“The commercial roof inclusion in the tax reform is likely to spur increased sales and installations of new roofs this year, and we want our members making the most of the opportunity,” adds Riesenberg.

There was one tradeoff made in order to make commercial roofs eligible for Sec. 179 — the elimination of the deduction for the interest on loans to finance the purchase. However, it’s still a significant benefit for contractors able to leverage IRC Sec. 179’s equipment purchase write-off.

Bonus Depreciation Deduction

Another key area of note is IRC Sec. 168(k) — the Bonus Depreciation Deduction — which the act raises to 100 percent for qualifying new and used property acquired, and placed in service, after September 27, 2017 and before January 1, 2023. Property with a depreciable tax life of 20 years or less generally qualifies and includes: machinery and equipment, furniture and fixtures, computers and computer software, and vehicles utilized primarily for business (with a dollar cap on cars and trucks with a loaded vehicle weight of 6,000 pounds or less).

More broadly, the tax rate for C corporations, or the corporate tax rate, was cut through the new reforms to 21 percent (from 35 percent). Also of note to many roofing contractors and contractor firms, pass-through entities organized as S corporations, partnerships, LLCs and sole proprietorships now receive a 20 percent deduction on taxable income up to $157,000 or $315,000 if filing jointly that is phased out at $207,500 or $415,000 respectively.

Many contractors are structured as pass-throughs and pay their business taxes on individual returns, so it also helps that the top individual rate has been lowered from 39 to 37 percent.  However, the rules for pass-throughs are complex and consulting with a tax expert is encouraged.

For contractors that are family businesses, the new tax code doubles the estate tax exemption so that estates of up to $11 million ($22 million for couples) are now exempt from taxation. In addition, the Alternative Minimum Tax (AMT) exemption and phase-out amounts for individuals have been sharply increased.

Finally, in a separate bill, Congress renewed the Residential Energy-Efficiency Tax Credit (IRC Sec. 25C), the Energy Efficient New Home Tax Credit (45L), and the Commercial Building Tax Deduction (179D).  While renewed retroactively only for tax year 2017, the door remains open for these incentives (tax extenders) to be renewed for 2018 and beyond.

“These incentives help, but the tax act’s reforms are a big, long-term win for both the spray polyurethane foam sector and the roofing industry at large,” says Riesenberg. “All indications point to this act giving the roofing industry and its many players a boost in business. It’s business and jobs that drive the economy, and when you add in the resulting benefits direct to our members, this news hits the trifecta for an exciting and optimistic 2018 and beyond.”

You Might Have More Employees Than You Think You Do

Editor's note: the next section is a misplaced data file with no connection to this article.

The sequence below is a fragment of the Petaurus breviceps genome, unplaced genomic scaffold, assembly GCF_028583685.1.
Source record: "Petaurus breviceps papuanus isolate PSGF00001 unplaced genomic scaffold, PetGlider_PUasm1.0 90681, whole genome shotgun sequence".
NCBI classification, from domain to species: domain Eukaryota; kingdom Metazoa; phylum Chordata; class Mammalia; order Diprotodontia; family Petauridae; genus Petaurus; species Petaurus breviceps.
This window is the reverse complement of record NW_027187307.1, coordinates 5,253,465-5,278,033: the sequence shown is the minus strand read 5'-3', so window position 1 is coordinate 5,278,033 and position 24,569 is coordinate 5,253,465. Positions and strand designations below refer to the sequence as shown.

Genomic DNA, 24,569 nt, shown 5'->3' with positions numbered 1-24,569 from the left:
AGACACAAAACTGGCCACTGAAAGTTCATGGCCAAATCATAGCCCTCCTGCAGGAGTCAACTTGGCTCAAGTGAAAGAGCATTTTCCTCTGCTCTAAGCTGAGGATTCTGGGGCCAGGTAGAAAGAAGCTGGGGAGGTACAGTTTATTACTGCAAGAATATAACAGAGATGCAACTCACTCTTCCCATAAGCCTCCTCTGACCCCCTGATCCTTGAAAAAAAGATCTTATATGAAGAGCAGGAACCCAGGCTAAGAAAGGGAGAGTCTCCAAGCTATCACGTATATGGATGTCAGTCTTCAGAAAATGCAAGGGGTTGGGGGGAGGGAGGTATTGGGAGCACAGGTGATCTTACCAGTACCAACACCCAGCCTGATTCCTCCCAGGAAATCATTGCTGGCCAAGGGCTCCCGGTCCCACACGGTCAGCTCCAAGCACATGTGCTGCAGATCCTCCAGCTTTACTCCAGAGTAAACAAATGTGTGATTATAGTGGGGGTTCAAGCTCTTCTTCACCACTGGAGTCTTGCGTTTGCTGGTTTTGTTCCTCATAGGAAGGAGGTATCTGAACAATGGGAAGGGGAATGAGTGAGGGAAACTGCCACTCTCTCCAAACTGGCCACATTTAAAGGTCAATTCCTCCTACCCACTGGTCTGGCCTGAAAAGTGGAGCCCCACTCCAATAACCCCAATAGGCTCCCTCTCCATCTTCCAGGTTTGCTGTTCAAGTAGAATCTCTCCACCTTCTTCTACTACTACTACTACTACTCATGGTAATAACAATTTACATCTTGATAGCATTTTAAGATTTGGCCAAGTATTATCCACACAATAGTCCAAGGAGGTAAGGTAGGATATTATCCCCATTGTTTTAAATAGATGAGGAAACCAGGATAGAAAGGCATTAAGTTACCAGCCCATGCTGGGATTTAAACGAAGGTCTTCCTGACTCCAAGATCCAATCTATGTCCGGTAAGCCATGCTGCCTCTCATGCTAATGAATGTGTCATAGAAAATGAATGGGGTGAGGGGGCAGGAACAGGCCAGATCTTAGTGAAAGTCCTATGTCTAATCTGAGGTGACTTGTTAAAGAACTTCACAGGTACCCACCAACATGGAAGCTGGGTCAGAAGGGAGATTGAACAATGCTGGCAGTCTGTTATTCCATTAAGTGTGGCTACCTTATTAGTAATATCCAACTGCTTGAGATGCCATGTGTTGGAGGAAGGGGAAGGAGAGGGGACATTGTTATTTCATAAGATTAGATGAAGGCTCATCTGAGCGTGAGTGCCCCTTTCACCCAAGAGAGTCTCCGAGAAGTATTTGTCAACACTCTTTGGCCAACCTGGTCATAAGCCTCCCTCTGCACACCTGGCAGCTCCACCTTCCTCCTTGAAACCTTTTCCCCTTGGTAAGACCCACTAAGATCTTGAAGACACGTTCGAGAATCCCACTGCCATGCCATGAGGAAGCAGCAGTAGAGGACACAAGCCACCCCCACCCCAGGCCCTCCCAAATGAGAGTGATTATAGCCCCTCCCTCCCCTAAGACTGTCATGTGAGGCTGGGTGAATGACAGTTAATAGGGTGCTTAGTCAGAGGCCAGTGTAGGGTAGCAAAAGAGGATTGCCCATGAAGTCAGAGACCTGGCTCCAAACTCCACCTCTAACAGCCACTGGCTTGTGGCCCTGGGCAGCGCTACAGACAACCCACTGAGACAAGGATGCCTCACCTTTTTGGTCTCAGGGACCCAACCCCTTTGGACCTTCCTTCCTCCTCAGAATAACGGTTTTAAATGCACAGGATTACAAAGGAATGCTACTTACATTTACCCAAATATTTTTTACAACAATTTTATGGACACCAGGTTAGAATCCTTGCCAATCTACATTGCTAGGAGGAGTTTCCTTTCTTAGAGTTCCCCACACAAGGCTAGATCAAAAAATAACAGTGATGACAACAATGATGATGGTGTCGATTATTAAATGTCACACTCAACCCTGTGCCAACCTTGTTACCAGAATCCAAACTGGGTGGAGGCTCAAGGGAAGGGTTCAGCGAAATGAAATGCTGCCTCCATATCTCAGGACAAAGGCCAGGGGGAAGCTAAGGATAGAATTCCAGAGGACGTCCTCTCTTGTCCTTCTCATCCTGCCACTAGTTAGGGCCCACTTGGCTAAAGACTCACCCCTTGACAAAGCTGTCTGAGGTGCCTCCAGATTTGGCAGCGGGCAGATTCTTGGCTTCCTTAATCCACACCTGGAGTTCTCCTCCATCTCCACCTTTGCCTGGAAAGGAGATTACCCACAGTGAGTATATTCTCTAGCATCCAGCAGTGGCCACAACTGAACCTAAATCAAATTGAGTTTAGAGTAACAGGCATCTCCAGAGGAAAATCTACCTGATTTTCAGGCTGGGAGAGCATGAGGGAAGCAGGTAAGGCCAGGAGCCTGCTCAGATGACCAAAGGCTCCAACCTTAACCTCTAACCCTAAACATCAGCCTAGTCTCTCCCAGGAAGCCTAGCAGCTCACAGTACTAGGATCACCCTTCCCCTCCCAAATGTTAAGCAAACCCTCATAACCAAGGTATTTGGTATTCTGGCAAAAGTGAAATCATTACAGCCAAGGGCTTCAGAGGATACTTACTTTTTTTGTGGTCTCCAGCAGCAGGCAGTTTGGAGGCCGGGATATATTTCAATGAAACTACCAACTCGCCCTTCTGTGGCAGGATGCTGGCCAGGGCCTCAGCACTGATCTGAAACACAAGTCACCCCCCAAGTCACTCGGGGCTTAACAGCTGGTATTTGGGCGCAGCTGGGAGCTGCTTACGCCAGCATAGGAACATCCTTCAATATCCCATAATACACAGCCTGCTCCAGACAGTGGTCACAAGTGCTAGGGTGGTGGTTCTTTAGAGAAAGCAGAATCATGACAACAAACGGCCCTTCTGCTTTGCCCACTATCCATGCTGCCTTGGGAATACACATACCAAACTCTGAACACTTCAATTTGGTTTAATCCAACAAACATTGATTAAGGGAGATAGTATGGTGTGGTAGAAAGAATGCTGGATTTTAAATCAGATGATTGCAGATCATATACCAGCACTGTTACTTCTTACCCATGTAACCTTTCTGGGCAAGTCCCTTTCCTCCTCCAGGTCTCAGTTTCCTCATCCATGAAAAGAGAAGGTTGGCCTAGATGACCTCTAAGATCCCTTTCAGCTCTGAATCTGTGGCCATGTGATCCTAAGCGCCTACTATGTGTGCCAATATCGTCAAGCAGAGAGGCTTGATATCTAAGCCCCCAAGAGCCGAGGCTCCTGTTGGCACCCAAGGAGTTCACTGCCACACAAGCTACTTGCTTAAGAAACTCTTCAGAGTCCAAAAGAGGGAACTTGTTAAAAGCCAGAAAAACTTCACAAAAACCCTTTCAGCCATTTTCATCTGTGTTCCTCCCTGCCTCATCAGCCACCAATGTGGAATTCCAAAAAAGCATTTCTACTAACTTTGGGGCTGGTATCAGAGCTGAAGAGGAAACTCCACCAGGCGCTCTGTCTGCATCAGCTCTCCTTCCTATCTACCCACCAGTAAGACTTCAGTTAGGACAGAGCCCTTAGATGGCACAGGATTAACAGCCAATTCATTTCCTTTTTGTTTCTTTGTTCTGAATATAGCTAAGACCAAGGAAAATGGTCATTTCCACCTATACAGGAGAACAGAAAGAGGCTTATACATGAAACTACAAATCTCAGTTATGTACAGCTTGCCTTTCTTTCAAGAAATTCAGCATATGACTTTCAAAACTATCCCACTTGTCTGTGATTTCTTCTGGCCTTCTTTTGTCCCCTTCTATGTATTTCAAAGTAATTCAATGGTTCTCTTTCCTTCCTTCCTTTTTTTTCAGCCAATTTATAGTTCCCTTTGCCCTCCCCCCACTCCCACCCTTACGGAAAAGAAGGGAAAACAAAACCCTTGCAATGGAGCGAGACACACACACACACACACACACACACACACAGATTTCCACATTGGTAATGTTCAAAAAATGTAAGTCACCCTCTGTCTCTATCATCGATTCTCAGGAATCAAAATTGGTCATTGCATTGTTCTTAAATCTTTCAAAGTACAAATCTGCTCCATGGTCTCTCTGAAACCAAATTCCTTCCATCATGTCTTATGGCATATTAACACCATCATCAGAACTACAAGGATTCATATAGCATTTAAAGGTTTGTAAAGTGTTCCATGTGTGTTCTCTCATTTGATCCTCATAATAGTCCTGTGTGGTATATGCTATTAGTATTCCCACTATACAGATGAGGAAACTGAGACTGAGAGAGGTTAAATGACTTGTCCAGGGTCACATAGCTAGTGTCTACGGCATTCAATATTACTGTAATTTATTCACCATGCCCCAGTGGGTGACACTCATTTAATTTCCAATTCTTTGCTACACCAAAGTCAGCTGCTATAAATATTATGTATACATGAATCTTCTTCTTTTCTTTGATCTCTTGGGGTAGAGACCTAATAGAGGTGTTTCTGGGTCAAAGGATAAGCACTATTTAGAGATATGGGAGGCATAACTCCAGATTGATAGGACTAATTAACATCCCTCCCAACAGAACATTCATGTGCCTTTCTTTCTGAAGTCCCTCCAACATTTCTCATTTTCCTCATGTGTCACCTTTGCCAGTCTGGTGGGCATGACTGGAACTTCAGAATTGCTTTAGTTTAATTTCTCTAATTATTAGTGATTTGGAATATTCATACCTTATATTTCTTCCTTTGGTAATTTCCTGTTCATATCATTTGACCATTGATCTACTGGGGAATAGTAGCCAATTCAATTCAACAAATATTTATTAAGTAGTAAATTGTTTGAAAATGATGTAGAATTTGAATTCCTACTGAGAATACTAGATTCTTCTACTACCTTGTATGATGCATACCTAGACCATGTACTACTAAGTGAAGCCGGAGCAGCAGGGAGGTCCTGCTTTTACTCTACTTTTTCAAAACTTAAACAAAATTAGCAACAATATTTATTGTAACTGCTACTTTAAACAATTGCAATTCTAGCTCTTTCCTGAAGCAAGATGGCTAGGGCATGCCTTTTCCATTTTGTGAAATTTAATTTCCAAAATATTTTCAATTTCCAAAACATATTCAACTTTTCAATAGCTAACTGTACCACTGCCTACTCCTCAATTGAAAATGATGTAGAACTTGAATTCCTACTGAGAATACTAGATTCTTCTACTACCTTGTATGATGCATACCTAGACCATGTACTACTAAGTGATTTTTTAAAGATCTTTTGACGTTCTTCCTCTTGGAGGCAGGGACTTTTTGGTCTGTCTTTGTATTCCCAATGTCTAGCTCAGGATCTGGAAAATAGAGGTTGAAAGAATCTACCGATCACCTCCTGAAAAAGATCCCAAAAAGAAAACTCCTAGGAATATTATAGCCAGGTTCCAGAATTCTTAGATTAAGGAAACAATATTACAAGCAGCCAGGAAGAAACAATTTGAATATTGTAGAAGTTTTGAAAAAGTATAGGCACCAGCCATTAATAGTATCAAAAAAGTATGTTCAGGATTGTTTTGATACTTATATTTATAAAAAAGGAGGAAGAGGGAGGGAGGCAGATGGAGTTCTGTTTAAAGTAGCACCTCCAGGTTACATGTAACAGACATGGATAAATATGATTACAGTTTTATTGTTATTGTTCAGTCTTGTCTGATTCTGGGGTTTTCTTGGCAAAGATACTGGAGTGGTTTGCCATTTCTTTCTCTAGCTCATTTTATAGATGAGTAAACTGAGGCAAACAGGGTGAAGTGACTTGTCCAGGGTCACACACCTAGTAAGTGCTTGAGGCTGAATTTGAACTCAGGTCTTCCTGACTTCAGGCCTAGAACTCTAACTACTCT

If you are a contractor in the construction industry, there is a chance that a person who isn’t on your payroll is legally considered to be your employee.

If you meet the above description and you operate in North Carolina, South Carolina, Virginia, West Virginia, or Maryland, there is a particularly good chance that’s the case.

You might be thinking this is because of employee misclassification — which occurs when laborers are wrongly classified as independent contractors instead of employees. But that isn’t the whole story. Increasingly, unanticipated employer liability occurs not because of employee misclassification, but instead due to joint employment — a related but totally distinct issue.

This is happening because the definition of what constitutes employment, and joint employment particularly, has become increasingly broad in recent years. Many courts expanded the definition in response to stricter guidelines the Department of Labor’s Wage and Hour Division set forth during the Obama presidency. But this is perhaps most apparent in the Southeast, where, in January 2017, the Fourth Circuit Court of Appeals expanded the definition of joint employment in Salinas v. J.I. General Contractors, Inc. The Salinas decision, along with Hall v. DirecTV, a case involving employee misclassification decided the same day, predate the Department of Labor’s June 2017 rollback of the Obama administration’s restrictive guidelines. However, despite any efforts by the Trump administration to curtail the expanding joint employment doctrine, the Salinas and Hall decisions still control in the Fourth Circuit — and case law in other jurisdiction still controls as well. It’s unclear whether a change in the law is in store anytime soon; however, in January, the United States Supreme Court declined to hear DirecTV’s appeal in the Hall case.

The Salinas court found that a general contractor was considered the joint employer of its subcontractor’s employees and therefore that the general contractor was responsible for wage violations under the Fair Labor Standards Act (FLSA). The Salinas decision and the new standard it set for joint employment represent a significant change from the more than 30-year precedent on joint employment. This means contractors — and other entities who could be considered joint employers — need to understand the risks involved in joint employment and try, to the extent possible, to manage that risk.

Defining Joint Employment